Ticket, Passport, Bags – ready to go! Not quite. There are a few other things to consider before embarking on your holiday in order to minimize avoidable travel hassles later. Here is some advice on travelling; depending on how long you are travelling for and where.
Read good travel guides such as Lonely Planet. Although sometimes out of date, (room rates have changed, restaurants have closed, etc., since the printing of the book) it is still considered to be a very reliable source of information for Vanuatu by industry and the travelling public. Websites such as this one; or "Google" your interests. Make sure you have at least 6 months validity on your passport or you may find yourself unable to travel.
Early planning is essential: contact the embassy, consulate or diplomatic mission of the countries you are travelling to and through and acquire all the necessary information on issues such as visa requirements, health and medical issues, local laws, differences and cultural norms. If in doubt, do it before you leave
If you are arriving on weekends or late night (ie., when many hotels/guesthouses will not have reservation staff on) you are making it more difficult for yourself. It is often better to book the first couple of nights as a hassle-free start to your holiday especially if the destination is out of the tourism mainstream such as an outer island.
Vanuatu customs are becoming increasingly vigilant in their search for drugs and pornography (both big no no’s in Vanuatu. For example "Playboy" magazine is not sold in Vanuatu). Ensure your luggage cannot be tampered with, that all parts of your luggage are lockable.
In Vanuatu, the most economical and reliable transport is by bus. Sadly, there are too many buses (last count around 520 buses for a 100 square kilometre) all burning up fuel unnecessarily, all competing for an ever decreasing portion of the business as the different government authorities issue licenses to all and sundry. As a result, you, the traveler are over serviced. Second best is by taxi, but a little on the expensive side. Mopeds, and scooters are available, but the potholes can be dangerous – ensure that your travel insurance covers this. Also, don’t allow rental agencies to convince you that a helmet is not necessary, riding without one is fool hardy as some local truck and car drivers in Vanuatu are oblivious to sharing the road with others, especially the two wheel variety.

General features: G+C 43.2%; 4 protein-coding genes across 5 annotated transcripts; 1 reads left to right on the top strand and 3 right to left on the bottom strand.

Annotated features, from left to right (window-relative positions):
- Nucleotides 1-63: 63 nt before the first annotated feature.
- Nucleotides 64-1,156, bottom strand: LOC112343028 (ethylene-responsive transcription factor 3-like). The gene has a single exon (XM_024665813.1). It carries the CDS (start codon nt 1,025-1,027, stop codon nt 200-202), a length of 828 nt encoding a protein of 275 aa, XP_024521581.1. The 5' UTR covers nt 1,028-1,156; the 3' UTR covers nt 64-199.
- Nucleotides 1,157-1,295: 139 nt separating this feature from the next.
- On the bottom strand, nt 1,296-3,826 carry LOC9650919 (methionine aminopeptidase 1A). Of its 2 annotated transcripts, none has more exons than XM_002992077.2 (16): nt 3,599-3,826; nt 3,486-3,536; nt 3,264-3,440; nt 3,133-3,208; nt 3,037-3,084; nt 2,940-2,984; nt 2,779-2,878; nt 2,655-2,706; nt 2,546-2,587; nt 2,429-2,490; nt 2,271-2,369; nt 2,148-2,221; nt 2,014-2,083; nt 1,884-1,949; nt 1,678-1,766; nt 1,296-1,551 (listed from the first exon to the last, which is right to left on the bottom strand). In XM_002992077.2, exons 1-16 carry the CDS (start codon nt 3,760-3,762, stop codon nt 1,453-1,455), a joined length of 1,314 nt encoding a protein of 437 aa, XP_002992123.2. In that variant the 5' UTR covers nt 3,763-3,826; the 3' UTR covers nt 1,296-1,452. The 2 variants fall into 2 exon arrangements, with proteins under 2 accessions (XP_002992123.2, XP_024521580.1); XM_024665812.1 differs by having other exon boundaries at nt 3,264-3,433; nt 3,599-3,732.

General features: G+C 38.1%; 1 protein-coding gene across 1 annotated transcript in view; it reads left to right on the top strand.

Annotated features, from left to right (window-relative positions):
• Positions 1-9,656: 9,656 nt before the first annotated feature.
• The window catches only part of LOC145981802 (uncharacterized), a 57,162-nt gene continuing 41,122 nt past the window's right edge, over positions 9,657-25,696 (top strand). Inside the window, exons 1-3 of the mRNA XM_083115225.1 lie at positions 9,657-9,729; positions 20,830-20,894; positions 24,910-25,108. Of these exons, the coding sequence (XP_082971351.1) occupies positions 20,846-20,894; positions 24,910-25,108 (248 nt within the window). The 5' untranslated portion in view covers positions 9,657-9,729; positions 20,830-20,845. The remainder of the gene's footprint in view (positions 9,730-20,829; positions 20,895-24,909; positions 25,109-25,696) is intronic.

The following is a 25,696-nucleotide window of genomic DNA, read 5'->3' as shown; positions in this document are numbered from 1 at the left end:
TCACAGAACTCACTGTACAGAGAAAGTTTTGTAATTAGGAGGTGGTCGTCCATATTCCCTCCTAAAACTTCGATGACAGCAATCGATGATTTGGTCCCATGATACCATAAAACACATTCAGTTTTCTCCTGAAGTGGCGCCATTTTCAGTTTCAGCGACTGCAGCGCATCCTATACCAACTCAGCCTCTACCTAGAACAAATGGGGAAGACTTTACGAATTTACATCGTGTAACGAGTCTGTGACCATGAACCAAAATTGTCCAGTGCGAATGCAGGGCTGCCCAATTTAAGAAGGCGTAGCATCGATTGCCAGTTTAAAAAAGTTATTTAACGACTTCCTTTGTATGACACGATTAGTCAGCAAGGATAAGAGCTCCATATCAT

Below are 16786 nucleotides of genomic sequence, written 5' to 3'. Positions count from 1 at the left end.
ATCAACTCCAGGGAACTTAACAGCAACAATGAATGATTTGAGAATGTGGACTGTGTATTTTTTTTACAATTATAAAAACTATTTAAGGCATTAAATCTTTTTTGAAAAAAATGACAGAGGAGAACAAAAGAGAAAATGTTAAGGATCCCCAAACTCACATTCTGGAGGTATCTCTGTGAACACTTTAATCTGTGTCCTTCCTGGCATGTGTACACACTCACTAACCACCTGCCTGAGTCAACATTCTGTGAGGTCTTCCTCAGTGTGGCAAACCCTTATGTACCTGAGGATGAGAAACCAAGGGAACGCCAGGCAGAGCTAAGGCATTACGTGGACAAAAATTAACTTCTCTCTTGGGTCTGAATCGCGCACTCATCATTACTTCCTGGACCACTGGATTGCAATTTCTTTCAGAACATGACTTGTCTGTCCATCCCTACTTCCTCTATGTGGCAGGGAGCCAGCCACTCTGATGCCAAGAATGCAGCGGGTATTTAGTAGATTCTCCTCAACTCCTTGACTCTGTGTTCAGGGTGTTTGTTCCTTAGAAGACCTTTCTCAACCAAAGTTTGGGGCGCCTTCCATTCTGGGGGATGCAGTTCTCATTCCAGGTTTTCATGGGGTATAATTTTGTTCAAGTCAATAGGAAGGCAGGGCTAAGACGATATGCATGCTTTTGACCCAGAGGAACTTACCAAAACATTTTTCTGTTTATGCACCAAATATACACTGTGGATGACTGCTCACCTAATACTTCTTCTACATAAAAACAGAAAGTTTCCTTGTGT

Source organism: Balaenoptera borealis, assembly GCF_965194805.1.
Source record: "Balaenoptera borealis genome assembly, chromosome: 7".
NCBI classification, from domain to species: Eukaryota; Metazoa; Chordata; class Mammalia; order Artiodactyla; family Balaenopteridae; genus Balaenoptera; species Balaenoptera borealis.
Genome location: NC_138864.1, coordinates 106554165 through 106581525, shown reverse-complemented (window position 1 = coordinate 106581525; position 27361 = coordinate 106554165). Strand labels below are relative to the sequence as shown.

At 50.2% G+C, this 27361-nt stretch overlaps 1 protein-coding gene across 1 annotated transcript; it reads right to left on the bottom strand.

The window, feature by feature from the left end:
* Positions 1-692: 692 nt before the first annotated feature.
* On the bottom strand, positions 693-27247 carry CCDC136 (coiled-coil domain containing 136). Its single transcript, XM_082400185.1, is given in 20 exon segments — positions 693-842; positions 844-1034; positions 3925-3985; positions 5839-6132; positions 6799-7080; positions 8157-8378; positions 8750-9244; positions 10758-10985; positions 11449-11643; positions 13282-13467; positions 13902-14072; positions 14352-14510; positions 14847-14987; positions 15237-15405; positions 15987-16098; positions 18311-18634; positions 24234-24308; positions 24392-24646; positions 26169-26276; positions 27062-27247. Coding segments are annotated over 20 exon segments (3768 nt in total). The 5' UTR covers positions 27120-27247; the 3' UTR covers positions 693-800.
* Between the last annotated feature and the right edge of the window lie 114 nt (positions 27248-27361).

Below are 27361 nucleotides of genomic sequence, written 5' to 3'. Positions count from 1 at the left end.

Spare your family and friends’ needless worry, stress and waste of their time. If you can, scan or photocopy all your papers: passport, visas, bank accounts, prescription for medicine especially credit cards, medical records, identification, birth certificates (keep a copy with you and give one hard copy to someone you trust on their computer for immediate access in case you lose and need a new passport), Marriage certificates; in other words, everything you would need if you lost everything overseas (it happens; even worse, on a public holiday!). Everything you need to identify yourself, or access your financial and medical records.
Don’t carry more cash than you think you need and be aware that expensive watches, jewellery and cameras are targets for thieves. Whenever possible, leave valuable documents such as passports, etc., in a safety deposit box or safe at your hotel. If you must carry them, ensure you have them on your person not bags. (bag snatching on motor bikes are a specialty in Asian countries). Lock your baggage when unattended, especially at airports, train stations and on buses.